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Can someone explain me intuitively on why the LC filter cut off frequency should be very less than the switching frequency of the buck converter?

What is the reason and why can't it be higher than the switching frequency?

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  • \$\begingroup\$ Such a filter will start attenuating at a certain frequency, the cut-off frequency is taken at -3dB, and it attenuates more the further frequency goes up. So it should be obvious, if the cut-off frequency is higher then the switching frequency then the filter won't attenuate at all #. It needs to be low enough so that the desired amount of attenuation is reached at the switching frequeny. (# ignoring harmonics for simplicity.) \$\endgroup\$ Commented Jun 21, 2021 at 14:43

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If you want to filter out the switching frequency and pass only DC, the LC filter must have a cutoff frequency below the switching frequency. If the LC cutoff is above the switching frequency, it will pass also the switching frequency.

As the LC filter is a second order filter, it has an attenuation of 40 dB per decade. So if the PWM runs at 40 kHz, having an LC filter at cutoff of 4 kHz attenuates the PWM frequency by 40 dB, so one hundredth of the ripple is present.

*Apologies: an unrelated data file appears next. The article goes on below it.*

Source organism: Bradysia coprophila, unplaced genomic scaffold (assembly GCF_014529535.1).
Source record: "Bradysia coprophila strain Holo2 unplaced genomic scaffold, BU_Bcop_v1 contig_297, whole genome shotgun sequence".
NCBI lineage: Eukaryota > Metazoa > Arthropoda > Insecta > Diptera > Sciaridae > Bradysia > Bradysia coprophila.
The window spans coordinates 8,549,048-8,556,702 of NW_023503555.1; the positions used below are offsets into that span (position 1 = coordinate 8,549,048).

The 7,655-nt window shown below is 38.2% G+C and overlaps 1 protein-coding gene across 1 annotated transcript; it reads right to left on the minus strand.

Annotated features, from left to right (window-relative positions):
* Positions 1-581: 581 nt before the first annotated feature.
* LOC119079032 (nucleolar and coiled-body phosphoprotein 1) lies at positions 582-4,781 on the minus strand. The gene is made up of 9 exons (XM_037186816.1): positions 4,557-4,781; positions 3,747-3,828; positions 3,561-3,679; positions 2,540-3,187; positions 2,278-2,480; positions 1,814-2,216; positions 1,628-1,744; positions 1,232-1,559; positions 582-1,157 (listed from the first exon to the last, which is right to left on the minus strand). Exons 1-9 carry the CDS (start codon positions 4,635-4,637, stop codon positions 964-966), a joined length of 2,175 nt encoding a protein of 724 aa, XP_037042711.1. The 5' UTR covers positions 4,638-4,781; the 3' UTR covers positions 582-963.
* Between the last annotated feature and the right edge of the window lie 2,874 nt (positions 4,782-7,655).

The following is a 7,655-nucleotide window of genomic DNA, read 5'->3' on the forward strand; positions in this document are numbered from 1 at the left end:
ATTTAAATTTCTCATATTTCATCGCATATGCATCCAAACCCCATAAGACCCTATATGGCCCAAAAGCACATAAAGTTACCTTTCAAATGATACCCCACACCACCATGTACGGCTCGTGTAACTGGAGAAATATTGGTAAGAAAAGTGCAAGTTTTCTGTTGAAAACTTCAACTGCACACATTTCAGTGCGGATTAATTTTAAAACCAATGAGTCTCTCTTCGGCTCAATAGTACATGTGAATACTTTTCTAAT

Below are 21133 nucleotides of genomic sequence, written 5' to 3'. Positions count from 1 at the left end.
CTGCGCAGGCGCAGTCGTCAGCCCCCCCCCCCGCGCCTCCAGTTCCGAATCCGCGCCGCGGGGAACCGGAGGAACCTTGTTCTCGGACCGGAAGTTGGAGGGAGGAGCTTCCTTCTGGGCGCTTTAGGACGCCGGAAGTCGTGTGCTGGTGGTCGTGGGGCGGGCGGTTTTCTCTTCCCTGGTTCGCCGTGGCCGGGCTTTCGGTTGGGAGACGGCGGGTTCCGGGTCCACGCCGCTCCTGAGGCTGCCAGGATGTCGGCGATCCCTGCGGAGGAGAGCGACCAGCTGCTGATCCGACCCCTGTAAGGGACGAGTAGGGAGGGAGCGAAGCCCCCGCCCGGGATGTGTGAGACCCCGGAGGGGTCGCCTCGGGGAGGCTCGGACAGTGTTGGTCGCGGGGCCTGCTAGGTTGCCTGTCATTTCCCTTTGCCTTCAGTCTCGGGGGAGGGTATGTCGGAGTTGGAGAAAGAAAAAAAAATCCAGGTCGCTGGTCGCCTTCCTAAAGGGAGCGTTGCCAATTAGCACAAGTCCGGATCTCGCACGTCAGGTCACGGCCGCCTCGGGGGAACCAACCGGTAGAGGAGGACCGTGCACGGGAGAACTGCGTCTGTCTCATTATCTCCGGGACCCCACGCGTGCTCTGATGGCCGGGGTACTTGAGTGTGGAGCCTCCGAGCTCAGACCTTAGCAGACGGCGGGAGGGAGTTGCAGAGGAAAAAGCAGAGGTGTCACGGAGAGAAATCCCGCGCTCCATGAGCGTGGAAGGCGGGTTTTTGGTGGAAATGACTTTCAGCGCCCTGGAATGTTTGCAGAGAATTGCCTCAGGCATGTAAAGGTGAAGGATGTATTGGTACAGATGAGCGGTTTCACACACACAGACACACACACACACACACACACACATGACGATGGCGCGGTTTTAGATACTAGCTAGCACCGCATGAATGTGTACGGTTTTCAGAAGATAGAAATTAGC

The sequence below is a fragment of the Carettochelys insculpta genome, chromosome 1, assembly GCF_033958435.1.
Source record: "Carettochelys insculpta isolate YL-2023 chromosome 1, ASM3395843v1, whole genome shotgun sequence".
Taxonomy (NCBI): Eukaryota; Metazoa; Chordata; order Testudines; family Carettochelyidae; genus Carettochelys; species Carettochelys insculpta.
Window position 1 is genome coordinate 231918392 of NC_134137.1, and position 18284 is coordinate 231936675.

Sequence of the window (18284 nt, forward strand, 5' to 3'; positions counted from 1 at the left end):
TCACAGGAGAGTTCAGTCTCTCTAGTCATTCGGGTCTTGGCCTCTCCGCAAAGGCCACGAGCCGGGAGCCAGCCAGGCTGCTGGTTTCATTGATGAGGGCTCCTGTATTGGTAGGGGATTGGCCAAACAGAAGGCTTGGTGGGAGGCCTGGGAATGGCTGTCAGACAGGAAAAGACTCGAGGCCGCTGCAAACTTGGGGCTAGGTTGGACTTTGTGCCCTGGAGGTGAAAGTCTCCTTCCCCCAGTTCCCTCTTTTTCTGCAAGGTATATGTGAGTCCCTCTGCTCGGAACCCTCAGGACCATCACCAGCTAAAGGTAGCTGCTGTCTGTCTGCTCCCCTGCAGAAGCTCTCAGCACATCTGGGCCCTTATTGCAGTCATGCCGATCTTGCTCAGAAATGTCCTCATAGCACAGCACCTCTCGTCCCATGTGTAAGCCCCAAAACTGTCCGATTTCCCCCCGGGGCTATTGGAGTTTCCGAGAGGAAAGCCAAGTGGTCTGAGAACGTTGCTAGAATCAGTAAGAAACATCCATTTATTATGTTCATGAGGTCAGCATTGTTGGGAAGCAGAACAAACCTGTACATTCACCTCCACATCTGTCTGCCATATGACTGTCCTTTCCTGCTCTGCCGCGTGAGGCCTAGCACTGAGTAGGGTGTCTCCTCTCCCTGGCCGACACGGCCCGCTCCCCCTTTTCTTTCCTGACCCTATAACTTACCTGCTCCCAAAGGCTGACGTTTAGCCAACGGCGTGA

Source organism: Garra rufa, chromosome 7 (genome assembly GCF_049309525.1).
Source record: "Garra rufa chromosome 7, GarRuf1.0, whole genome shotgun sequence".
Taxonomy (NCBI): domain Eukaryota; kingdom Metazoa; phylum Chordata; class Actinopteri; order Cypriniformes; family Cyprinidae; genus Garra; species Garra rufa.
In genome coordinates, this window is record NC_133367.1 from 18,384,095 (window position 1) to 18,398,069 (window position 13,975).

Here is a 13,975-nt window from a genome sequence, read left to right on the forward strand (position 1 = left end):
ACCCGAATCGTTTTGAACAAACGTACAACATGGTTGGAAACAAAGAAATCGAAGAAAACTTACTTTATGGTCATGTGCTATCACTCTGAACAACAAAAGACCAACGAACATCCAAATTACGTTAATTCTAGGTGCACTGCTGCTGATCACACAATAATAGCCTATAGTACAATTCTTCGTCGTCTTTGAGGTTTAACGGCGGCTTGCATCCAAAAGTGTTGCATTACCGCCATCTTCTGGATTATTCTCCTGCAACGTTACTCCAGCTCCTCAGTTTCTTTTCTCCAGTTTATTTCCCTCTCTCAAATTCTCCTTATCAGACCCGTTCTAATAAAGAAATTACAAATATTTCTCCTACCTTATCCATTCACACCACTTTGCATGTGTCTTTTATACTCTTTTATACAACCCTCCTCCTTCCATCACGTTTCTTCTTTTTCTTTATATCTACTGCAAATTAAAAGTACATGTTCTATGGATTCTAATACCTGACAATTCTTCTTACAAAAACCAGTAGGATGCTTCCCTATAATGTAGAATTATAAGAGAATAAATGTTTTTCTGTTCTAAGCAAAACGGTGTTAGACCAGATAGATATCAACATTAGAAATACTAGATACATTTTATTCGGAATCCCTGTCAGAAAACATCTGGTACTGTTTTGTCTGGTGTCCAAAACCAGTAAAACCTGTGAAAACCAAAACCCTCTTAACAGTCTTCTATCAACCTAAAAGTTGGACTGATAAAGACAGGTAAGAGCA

If you bring the LC filter cutoff down to 400 Hz, that is two decades below PWM frequency, so attenuation is 80 dB.

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    \$\begingroup\$ And the reason the cutoff should be much less than the PWM frequency is because you usually want a very high ripple attenuation. \$\endgroup\$
    – TimWescott
    Commented Jun 21, 2021 at 14:48
  • \$\begingroup\$ Thank you for the answer. I am just trying to understand. Isn't it, 20dB/decade or 40dB/decade? I have never heard 40dB/octave. Could you tell me how one hundredth ripple will be present in the example scenario that you mentioned, please? \$\endgroup\$
    – user220456
    Commented Jun 21, 2021 at 15:40
  • \$\begingroup\$ Yes I mixed up 40dB per decade and 12 dB per octave. Why a hundredth? 20×log(100) = 40dB. \$\endgroup\$
    – Justme
    Commented Jun 21, 2021 at 16:01

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